Bank of Kigali 2017 pricing policy 'to promote good corporate governance'

Bank of Kigali has released its service and product pricing guide for 2017 which will see businesses with excellent corporate governance systems as well as individuals with good credit scores benefit from lower interest rates, Diane Karusisi, BK’s Chief Executive Officer has said.

Bank of Kigali has released its service and product pricing guide for 2017 which will see businesses with excellent corporate governance systems as well as individuals with good credit scores benefit from lower interest rates, Diane Karusisi, BK’s Chief Executive Officer has said.

According to Karusisi, the bank’s new lending policy is aimed at promoting good corporate governance practices among local businesses as well as encouraging individual retail customers to build strong credit profiles that would ultimately ease their access to financing.

“The new loan pricing policy will particularly benefit businesses whose operations are founded on solid corporate governance systems, and individual customers with an excellent credit history and a good relationship with the bank. They will not only find it easy to access credit but also access it at lower than usual lending rates,” said Karusisi.

By ‘good corporate governance’ the bank’s new lending policy shall benefit businesses whose operations management is guided by a set of clear corporate governance values and principles, including but not limited to having a functional Board, strong management and having externally certified financials.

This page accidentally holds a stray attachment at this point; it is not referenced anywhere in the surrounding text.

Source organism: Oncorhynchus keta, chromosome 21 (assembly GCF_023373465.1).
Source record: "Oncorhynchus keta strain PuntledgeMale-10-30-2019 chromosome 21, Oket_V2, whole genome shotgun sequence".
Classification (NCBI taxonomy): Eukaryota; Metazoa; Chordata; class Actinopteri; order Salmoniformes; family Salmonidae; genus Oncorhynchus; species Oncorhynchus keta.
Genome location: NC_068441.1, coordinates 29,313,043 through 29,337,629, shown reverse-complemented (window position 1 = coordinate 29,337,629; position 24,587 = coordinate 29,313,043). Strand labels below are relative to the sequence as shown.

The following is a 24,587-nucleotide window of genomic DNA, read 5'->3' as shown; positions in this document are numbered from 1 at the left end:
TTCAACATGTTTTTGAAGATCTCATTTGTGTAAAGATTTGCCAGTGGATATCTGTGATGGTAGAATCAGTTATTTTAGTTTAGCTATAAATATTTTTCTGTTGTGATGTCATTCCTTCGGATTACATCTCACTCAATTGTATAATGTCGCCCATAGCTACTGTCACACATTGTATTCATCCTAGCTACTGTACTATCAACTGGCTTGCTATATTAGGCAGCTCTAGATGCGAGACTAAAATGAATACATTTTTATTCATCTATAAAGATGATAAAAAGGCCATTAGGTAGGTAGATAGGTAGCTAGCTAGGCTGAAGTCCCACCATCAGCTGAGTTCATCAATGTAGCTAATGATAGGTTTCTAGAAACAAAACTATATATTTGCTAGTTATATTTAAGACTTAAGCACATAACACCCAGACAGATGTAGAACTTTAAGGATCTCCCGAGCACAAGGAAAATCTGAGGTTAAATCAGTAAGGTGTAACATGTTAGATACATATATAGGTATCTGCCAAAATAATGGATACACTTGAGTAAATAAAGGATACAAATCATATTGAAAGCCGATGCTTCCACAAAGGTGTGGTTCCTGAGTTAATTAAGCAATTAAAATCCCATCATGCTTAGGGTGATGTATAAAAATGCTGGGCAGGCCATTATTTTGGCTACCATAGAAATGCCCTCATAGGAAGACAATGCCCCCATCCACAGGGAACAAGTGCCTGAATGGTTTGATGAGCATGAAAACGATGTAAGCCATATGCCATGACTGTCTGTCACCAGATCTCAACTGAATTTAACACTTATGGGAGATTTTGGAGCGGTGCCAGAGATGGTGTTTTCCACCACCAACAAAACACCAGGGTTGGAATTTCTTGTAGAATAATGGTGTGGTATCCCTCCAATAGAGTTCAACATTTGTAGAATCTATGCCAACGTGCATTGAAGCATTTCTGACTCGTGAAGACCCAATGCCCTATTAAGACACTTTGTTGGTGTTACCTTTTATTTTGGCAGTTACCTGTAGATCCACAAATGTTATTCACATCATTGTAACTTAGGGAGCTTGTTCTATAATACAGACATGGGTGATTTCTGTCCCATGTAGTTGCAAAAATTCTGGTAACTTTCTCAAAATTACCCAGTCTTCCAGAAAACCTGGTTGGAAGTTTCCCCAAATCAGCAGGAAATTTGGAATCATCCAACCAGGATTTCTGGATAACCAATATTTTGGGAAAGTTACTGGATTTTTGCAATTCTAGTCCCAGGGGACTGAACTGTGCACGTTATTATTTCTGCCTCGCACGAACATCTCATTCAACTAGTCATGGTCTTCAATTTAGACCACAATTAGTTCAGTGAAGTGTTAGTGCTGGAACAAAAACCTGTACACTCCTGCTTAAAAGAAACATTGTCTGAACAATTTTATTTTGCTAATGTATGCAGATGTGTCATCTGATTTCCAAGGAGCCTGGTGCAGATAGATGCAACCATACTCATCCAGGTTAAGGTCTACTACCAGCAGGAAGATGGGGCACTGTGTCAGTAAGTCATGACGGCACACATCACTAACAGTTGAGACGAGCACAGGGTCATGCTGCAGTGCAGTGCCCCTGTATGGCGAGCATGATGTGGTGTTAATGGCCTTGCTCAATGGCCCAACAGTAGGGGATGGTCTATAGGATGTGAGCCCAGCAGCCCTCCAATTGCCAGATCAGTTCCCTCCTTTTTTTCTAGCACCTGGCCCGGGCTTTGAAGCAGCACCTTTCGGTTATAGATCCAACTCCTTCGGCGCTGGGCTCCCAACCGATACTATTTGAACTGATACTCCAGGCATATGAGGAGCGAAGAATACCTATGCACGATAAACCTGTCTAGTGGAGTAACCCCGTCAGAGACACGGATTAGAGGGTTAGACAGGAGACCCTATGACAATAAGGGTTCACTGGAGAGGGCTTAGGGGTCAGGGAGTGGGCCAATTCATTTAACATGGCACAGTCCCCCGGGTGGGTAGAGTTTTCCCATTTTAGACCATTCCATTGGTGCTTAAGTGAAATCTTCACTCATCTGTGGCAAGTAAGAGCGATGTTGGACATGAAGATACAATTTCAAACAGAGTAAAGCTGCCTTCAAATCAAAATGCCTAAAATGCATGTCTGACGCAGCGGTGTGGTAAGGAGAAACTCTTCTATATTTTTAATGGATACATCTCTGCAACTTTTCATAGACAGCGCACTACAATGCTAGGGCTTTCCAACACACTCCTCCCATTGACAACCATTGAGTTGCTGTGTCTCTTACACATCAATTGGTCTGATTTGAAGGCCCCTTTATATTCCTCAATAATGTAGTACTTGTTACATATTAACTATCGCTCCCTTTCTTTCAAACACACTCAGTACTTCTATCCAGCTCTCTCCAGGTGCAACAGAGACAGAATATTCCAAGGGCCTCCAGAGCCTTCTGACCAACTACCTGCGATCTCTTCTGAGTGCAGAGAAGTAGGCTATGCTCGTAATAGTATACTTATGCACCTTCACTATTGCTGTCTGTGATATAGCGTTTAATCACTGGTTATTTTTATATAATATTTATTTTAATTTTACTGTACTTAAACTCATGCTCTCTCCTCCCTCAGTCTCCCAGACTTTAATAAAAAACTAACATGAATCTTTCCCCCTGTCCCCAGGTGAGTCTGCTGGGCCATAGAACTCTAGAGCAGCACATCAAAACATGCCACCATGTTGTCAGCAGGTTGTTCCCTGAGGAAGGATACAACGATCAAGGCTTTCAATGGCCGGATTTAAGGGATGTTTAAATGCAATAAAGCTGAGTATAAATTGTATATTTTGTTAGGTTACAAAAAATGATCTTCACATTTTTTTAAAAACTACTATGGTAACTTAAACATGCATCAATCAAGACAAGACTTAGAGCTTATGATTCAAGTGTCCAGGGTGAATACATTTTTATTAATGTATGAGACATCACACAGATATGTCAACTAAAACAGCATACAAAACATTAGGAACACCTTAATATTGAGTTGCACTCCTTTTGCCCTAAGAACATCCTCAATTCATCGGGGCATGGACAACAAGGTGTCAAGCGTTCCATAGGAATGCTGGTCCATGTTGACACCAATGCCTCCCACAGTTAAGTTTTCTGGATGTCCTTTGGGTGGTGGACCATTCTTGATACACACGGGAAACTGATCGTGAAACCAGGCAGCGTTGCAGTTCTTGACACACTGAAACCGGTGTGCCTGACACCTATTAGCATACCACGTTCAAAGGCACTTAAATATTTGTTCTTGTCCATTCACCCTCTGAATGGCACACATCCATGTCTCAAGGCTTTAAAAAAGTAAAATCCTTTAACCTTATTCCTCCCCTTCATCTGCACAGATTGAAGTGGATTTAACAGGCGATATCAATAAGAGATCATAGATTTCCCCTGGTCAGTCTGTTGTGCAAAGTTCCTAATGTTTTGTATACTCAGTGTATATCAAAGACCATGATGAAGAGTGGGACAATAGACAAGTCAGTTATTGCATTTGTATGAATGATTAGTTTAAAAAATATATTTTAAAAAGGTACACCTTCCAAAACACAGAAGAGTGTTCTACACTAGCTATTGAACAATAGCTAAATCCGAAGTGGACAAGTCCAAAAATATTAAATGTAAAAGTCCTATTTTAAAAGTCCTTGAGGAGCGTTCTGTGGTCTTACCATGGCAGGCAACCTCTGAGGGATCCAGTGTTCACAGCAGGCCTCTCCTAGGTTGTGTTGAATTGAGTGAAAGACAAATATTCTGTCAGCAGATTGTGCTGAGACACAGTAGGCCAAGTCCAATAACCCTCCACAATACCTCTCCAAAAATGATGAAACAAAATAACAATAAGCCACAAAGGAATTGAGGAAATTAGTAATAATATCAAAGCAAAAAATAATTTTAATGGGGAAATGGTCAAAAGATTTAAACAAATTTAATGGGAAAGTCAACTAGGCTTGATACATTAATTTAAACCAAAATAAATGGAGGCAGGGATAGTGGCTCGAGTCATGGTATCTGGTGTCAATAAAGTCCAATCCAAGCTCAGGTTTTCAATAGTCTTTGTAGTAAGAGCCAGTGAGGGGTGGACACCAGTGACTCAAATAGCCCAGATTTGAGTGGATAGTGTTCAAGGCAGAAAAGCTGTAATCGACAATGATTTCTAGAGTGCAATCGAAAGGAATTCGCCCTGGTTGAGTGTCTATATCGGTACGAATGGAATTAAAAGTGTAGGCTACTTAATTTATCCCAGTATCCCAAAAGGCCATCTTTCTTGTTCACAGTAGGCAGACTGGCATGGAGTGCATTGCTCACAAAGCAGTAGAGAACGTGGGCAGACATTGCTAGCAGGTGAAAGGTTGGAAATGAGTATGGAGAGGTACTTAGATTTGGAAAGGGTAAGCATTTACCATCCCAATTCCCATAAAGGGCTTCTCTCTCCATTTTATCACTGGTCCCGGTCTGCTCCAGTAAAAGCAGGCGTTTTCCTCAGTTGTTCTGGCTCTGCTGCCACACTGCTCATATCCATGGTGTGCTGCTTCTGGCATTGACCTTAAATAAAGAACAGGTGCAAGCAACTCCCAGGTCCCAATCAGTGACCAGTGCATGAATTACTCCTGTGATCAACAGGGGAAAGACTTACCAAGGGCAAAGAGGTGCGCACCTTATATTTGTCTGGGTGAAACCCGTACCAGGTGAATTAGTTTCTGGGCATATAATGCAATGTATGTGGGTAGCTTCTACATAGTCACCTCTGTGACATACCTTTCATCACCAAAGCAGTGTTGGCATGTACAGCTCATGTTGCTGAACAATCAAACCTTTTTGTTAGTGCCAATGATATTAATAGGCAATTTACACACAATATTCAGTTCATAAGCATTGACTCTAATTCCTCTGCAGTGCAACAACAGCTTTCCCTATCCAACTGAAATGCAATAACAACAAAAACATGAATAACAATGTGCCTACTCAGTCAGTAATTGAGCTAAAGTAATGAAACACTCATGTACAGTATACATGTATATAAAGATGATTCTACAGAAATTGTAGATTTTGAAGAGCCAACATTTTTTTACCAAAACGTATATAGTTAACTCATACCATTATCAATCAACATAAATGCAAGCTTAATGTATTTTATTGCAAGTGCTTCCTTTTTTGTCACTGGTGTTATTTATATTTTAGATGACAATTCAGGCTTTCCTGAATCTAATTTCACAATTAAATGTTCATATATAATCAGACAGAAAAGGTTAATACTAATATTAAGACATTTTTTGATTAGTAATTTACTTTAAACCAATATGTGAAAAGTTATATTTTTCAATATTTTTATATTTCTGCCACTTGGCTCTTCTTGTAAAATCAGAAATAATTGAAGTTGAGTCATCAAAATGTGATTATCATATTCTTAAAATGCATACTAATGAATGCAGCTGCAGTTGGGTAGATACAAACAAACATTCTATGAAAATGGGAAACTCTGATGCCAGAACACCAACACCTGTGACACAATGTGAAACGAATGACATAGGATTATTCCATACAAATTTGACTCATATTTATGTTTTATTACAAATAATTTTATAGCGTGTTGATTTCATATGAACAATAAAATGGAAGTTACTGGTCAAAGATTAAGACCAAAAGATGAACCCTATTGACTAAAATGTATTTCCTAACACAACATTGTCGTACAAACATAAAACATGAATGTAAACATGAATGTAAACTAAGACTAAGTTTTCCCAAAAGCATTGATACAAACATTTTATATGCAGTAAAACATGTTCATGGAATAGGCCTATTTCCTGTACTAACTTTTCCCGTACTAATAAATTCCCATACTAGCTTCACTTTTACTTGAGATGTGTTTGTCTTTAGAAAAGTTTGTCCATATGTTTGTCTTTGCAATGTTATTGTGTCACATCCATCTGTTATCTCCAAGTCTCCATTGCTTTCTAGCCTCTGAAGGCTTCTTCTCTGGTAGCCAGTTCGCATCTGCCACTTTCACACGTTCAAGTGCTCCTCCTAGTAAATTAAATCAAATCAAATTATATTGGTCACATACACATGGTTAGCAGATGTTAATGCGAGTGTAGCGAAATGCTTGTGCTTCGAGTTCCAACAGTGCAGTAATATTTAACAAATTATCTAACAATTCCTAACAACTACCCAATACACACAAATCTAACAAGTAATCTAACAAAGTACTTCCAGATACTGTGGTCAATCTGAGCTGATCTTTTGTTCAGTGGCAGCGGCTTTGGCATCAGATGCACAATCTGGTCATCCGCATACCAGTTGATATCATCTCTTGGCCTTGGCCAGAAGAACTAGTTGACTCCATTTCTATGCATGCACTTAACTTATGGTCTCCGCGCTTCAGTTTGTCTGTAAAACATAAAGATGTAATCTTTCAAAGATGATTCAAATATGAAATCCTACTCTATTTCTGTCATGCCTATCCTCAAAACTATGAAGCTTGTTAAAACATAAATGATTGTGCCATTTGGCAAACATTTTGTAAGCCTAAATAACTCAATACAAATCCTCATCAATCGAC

“Considering that our economy is dominated by Small and Medium Sized enterprises with mostly young entrepreneurs, having a strong corporate governance system essentially helps our entrepreneurs to balance the interests of the business and other stakeholders such as shareholders, management, customers, suppliers, financiers and government,” Karusisi added.

Analysts say that Bank of Kigali’s new policy is praiseworthy because, in Rwanda, more than elsewhere, one can appreciate how the quality of governance has positively impacted on economic growth and development, with the public sector being the vanguard of promoting accountability and transparency; this, they say, it is about time the private sector followed.

At a time when many banks are struggling with poor quality assets dominated by Non-Performing Loans (NPLs) Bank of Kigali believes that the risk of lending to businesses with strong corporate governance systems, amplified with disciplined book- keeping, is lower compared to lending to those that operate without strong internal controls.

As for retail customers, BK’s new lending policy shall favour individuals with an excellent credit history in terms of saving or borrowing.

“For instance, if you have borrowed money in the past and paid back well and your account is in good order and you have a high quality collateral, such a profile would automatically place you in a category of customers regarded as ‘low risk’ and hence qualify to access credit on lower interest rates,” Karusisi revealed.

Currently, the practice among Rwandan banks is that both high and low risk clients are generally charged flat rates, mostly, the highest rates; critics say, this blanket approach to credit analysis is unfair to those that deliberately invest in building excellent credit profiles.